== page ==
As I’m writing this article, I just sent back the R6 mark II after finishing my field tests, and whose review has been published. It’s a camera I really enjoyed using, and that addresses the shortcomings of its predecessor, while making other things even better. So, when Canon announced the R8, a quick glance at the specs made me realise straight away that this looks like a baby R6 II!
The two cameras share a high number of specifications, including the sensor, the autofocus system, video quality and electronic shutter performance. There are differences of course, which we can quickly summarise as entry level body design versus professional body design. But, there is more, so let’s dig into it.
Before we start, here is an exhaustive list of all the things the R8 abd R6 II have in common. Make sure to read to the end where I share my direct experience concerning image quality, video, and autofocus.
- 24.2MP full frame sensor
- ISO 100-102,400 range (50 to 204,800 extended)
- Dual Pixel CMOS AF II with subject detection (people, animals and vehicles)
- -6.5EV low light AF sensitivity (with a F1.2 lens)
- 40fps drive speed with electronic shutter
- RAW Burst Mode with Pre-Shooting (0.5s at 30fps)
- 4K recording up to 60p with oversampling and no crop
- HFR up to 180p (Full HD)
- 10-bit 4:2:2 internal recording (C.Log3 or HDR PQ, 340Mbps max.)
- Focus Breathing Compensation
- Multi-angle LCD monitor with touch capabilities and 1.62M dots
- Audio in & out, micro HDMI, USB-C (10Gbps), 2.5mm remote input
- Multi-function shoe with digital audio
- Dual Pixel RAW mode
- Webcam mode via USB connection (no plugin required)
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Sharing the same technology of the more expensive R6 II is definitely a plus, but there are going to be some catches, the first of which is the design (although not everything is necessarily negative). For starters, the R8 is smaller and lighter, which can be a benefit for some:
- R8: 132.5 x 86.1 x 70mm, 461g
- R6 II: 138.4 × 98.4 × 88.4mm, 670g
The R8 design is essentially that of the RP model, a low cost full frame camera Canon released almost four years ago, and that I tested. It’s a good design with a comfortable grip and straight-forward button layout. The R8 benefits from a few upgrades like the useful photo/video switch on the top left.
What you’ll gain with the R6 II is the more robust weather sealing and the premium construction (more magnesium, less plastic), a larger grip and additional controls such as the AF joystick on the rear.
To move the autofocus area on the R8, you can use the 4-way controller on the rear or the touch screen (the latter also works when composing with the EVF). You can also tap the screen to switch between the subjects detected in the frame.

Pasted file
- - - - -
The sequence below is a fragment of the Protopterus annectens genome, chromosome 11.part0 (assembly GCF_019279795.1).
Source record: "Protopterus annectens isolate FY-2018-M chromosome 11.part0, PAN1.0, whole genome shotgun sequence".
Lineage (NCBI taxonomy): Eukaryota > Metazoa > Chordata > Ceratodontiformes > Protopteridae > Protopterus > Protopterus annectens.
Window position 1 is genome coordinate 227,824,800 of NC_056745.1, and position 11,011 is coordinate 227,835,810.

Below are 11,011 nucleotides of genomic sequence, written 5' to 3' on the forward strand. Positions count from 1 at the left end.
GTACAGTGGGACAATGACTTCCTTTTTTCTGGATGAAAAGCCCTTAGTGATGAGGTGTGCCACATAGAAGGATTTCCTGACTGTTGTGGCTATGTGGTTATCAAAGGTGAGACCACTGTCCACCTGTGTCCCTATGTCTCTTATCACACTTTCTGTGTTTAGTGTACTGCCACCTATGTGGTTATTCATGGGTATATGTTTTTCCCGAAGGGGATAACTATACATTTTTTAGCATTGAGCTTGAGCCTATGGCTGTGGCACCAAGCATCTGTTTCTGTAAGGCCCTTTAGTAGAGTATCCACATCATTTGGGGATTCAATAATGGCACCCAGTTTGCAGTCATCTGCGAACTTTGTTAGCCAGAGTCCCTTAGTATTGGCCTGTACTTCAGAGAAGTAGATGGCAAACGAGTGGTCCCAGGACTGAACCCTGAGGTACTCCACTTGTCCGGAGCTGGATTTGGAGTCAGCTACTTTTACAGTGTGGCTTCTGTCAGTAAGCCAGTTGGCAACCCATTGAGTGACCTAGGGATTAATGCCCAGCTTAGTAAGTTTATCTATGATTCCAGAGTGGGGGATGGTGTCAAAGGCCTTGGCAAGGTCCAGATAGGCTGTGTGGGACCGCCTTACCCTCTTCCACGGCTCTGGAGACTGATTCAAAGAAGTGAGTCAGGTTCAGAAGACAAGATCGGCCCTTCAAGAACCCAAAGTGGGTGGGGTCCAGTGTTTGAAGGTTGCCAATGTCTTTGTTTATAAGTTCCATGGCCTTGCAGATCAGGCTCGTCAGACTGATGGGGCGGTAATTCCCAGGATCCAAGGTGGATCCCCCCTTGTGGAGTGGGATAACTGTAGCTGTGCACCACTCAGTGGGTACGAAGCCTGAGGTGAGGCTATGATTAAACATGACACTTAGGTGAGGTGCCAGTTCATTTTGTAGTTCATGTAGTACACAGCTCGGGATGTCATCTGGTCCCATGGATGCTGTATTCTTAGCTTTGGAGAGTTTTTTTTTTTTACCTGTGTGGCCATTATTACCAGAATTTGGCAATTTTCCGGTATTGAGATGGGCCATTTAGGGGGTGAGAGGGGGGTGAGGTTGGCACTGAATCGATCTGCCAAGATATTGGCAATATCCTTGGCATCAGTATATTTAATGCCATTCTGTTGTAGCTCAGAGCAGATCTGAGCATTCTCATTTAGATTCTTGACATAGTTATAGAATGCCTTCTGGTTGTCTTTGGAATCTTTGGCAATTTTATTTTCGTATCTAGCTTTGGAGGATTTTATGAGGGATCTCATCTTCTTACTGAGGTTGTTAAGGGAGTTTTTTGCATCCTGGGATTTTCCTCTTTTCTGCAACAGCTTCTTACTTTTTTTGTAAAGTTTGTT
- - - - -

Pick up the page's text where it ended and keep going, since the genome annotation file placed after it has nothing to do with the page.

Another compromise is the electronic viewfinder: the R8 sports a “just sufficient” panel concerning resolution, but it works up to 120fps which gives you a smoother view when following fast action. It’s the same EVF found on the R7 that I reviewed: it’s a bit small and definitely feels a bit outdated for today’s standards.
By contrast, the R6 II EVF has more resolution and a larger magnification. I find it a bit easier to work with when wearing glasses.
3. Memory Cards
The R8 can use only one SD card at a time, and the slot is found underneath the camera, in the battery compartment.
The R6 II has two SD slots, so you can use the second card to add more capacity or to separate the types of files, or to back up the first card.
Both cameras work with the UHS-II standard.
The R8 uses a smaller battery, the LP-E17, and as you can imagine, it offers a shorter battery life compared to the bigger unit of the R6 II (LP-E6).
The official rarting for the R8 is 220 shots with the viewfindwer, and 370 frames when using the LCD. The R6 II has a better rating of 450 images (EVF) and 760 photos (LCD). Note that these are measured with the power saving mode.
As always, the CIPA rating only gives you an idea. In real world use, you can exceed these numbers but it’s a pretty decent indication of the superior capabilities of the R6 mark II.
Both cameras can be charged or powered via USB, provided that you use a powerful bank with Power Delivery. Note that the battery doesn’t charge when the camera is turned on.
The R6 II has another advantage, the optional BG-R10 battery grip to improve the ergonomics and extend power. There is no such option available for the R8.
The R6 mark II features a fully mechanical shutter with front and rear curtains, as well as an electronic-first curtain mode and a full electronic mode.
The R8 doesn’t have two mechanical curtains, but only the rear one, which means it always operates with the electronic-first curtain shutter or the electronic shutter.
This may not sound like a big deal at first, but there are few things you need to be aware of when working with the electronic-first curtain mode:
- it can affect the bokeh with shutter speeds higher than 1/500s (less pleasant look, to put it simply)
- it can create a sligthly uneven exposure with very fast shutter speeds (1/4000s).
In most cases, these are small quirks that won’t affect your daily work necessarily, but they are nonetheless worth keeping in mind, as they can be easily overcome by adjusting the shutter speed. If you have doubts, the best solution is to use the electronic shutter of course, but keep in mind it doesn’t work with flash.
Speaking of flash, the R8 has a maximum sync of 1/200s, whereas the R6 II is slightly faster at 1/250s.